The comparison idea is good,& is commonly used.

I don't think the diode will be the limitation in a diode capacitor setup. I've seen them used at 200 or so MHz for this type of circuit.

As far as the power & dB stuff is concerned, it all depends on what impedance the voltage appears across.

For instance , with your quoted signal level of 2v p-p,the RMS voltage =0.7071volts.

If this is across 50ohms,from the standard formula:- P = V Squared/R the power will be:-0.01watts,or 10 milliwatts.

If you wanted to double the power to 20mw, you will need to increase the RMS voltage to 1 volt,corresponding to 1.4142

peak,or 2.8284 p-p.

Using the last voltage of 2.8284 p-p,or 1volt RMS,if this appears across 75 ohms, P= V squared/R

which in this case =1/75 =0.133 watts,or 13.3 milliwatts.

From this,you can see that the same voltage across different impedances represents different power levels, so that if you want to find the power gain or loss of a circuit,you must either calculate the power individually for both input & output,or ensure that both input & output are the same impedance.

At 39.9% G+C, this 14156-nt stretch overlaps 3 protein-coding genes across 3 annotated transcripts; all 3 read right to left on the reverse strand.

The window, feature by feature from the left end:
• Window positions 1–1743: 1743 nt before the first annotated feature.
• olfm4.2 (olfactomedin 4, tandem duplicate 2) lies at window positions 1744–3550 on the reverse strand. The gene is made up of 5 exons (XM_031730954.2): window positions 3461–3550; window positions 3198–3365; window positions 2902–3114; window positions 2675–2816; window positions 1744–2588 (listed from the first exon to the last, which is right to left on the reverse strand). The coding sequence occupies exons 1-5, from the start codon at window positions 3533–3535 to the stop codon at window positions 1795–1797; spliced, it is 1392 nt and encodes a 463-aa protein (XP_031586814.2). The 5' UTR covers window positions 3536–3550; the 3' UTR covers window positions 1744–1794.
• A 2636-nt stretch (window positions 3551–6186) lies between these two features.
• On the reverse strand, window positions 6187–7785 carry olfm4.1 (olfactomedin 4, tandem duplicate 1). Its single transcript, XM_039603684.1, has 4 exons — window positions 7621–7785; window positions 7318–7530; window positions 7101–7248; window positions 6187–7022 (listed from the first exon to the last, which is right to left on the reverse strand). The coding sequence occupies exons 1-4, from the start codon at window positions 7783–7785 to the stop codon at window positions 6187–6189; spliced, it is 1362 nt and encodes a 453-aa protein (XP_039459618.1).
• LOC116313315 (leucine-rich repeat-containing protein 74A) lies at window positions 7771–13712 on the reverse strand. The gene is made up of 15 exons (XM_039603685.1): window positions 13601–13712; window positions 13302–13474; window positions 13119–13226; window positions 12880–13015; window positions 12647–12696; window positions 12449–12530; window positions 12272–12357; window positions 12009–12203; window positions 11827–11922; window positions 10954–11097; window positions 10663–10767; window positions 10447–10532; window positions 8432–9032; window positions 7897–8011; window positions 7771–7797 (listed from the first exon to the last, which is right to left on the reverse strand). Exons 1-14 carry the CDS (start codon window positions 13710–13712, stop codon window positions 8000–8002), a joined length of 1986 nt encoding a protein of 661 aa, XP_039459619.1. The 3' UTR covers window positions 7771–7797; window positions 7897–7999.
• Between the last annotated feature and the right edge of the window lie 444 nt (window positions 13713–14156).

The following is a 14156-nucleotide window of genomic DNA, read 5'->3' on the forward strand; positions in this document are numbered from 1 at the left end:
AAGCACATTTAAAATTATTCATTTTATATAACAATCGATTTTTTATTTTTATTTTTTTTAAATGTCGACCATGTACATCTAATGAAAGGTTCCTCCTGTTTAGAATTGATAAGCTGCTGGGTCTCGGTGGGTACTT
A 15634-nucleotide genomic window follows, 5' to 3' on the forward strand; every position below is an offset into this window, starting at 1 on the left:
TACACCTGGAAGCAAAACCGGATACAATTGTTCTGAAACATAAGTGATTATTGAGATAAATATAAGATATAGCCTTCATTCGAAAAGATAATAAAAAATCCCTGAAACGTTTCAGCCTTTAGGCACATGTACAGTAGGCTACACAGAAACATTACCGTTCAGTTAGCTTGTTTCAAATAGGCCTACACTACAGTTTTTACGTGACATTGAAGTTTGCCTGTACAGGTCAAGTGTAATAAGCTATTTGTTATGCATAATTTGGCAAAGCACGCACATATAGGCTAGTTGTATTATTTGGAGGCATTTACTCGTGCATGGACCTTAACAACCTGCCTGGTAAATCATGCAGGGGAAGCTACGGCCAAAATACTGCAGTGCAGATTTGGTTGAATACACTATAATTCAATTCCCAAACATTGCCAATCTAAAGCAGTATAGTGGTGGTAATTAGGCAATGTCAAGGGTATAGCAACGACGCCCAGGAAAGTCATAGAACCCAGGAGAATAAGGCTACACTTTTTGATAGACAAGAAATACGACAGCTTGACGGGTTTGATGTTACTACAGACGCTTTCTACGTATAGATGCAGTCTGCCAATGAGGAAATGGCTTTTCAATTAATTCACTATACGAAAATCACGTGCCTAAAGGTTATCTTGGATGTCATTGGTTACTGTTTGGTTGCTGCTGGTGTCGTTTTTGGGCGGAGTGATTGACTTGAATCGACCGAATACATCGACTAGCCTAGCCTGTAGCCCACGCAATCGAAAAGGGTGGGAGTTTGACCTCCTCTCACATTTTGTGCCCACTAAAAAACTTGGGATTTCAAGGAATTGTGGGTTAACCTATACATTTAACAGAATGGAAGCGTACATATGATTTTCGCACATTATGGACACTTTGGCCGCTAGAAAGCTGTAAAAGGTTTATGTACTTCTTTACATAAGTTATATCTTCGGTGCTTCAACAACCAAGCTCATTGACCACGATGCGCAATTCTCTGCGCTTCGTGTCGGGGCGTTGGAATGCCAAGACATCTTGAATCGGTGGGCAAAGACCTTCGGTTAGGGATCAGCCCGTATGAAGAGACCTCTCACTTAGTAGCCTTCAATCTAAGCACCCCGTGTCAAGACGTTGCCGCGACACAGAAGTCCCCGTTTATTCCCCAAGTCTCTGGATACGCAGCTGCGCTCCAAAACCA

**dB:-**

The human ear,& most physiological reactions are Logarithmic.

It was found,early in Radio & Telephony,that an increase in sound power of 2 times was just barely discernible.

This made it easier to design amplifiers,etc,as it made the specifications easier to achieve.

The original unit used was the Bel,but this was found to be too large for normal use,so the

"decibel" (1/10 Bel),or dB was established.

To express a power ratio in dB,the following formula is used:- dB = 10 log P1/P2.

If both PI & P2 appear in circuits of the same Impedance,you can use the voltage formula :- dB=20log V1/V2

**dBm**:- expressed in dB above & below 1.0milliwatt.This is used with systems of the same impedance,but the system impedance may differ in different fields

( RF may be 50 or 75 ohms ,audio 600ohms).

The advantage of dB use appears when you are using dBm; for instance if you have a signal of level +3 dBm & you put it through amplifier of 7 dB gain, the output is +10dBm.

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